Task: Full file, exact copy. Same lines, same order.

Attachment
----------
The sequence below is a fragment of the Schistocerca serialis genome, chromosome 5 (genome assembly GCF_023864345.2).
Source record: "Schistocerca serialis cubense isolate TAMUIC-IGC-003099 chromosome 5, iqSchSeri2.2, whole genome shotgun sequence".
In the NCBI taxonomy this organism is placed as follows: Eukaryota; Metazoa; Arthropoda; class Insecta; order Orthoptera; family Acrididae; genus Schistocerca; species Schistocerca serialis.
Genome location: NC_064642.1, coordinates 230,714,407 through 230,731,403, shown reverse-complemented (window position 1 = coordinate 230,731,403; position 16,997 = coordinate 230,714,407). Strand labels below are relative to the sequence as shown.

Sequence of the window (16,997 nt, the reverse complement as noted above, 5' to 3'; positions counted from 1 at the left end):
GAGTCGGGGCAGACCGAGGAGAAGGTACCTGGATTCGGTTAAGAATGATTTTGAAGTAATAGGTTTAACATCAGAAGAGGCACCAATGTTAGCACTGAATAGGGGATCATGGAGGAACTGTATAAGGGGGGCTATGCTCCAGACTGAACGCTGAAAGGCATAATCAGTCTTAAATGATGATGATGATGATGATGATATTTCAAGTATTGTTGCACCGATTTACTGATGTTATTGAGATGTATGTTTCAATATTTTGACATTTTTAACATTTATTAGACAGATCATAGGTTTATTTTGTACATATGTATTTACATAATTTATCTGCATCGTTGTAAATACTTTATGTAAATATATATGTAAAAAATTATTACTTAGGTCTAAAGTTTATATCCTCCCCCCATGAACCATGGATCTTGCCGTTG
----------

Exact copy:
The sequence below is a fragment of the Schistocerca serialis genome, chromosome 5 (genome assembly GCF_023864345.2).
Source record: "Schistocerca serialis cubense isolate TAMUIC-IGC-003099 chromosome 5, iqSchSeri2.2, whole genome shotgun sequence".
In the NCBI taxonomy this organism is placed as follows: Eukaryota; Metazoa; Arthropoda; class Insecta; order Orthoptera; family Acrididae; genus Schistocerca; species Schistocerca serialis.
Genome location: NC_064642.1, coordinates 230,714,407 through 230,731,403, shown reverse-complemented (window position 1 = coordinate 230,731,403; position 16,997 = coordinate 230,714,407). Strand labels below are relative to the sequence as shown.

Sequence of the window (16,997 nt, the reverse complement as noted above, 5' to 3'; positions counted from 1 at the left end):
GAGTCGGGGCAGACCGAGGAGAAGGTACCTGGATTCGGTTAAGAATGATTTTGAAGTAATAGGTTTAACATCAGAAGAGGCACCAATGTTAGCACTGAATAGGGGATCATGGAGGAACTGTATAAGGGGGGCTATGCTCCAGACTGAACGCTGAAAGGCATAATCAGTCTTAAATGATGATGATGATGATGATGATATTTCAAGTATTGTTGCACCGATTTACTGATGTTATTGAGATGTATGTTTCAATATTTTGACATTTTTAACATTTATTAGACAGATCATAGGTTTATTTTGTACATATGTATTTACATAATTTATCTGCATCGTTGTAAATACTTTATGTAAATATATATGTAAAAAATTATTACTTAGGTCTAAAGTTTATATCCTCCCCCCATGAACCATGGATCTTGCCGTTG